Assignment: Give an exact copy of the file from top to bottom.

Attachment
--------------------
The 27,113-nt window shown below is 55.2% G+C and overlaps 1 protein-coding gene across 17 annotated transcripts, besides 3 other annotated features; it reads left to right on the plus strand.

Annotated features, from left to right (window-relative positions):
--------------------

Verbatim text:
The 27,113-nt window shown below is 55.2% G+C and overlaps 1 protein-coding gene across 17 annotated transcripts, besides 3 other annotated features; it reads left to right on the plus strand.

Annotated features, from left to right (window-relative positions):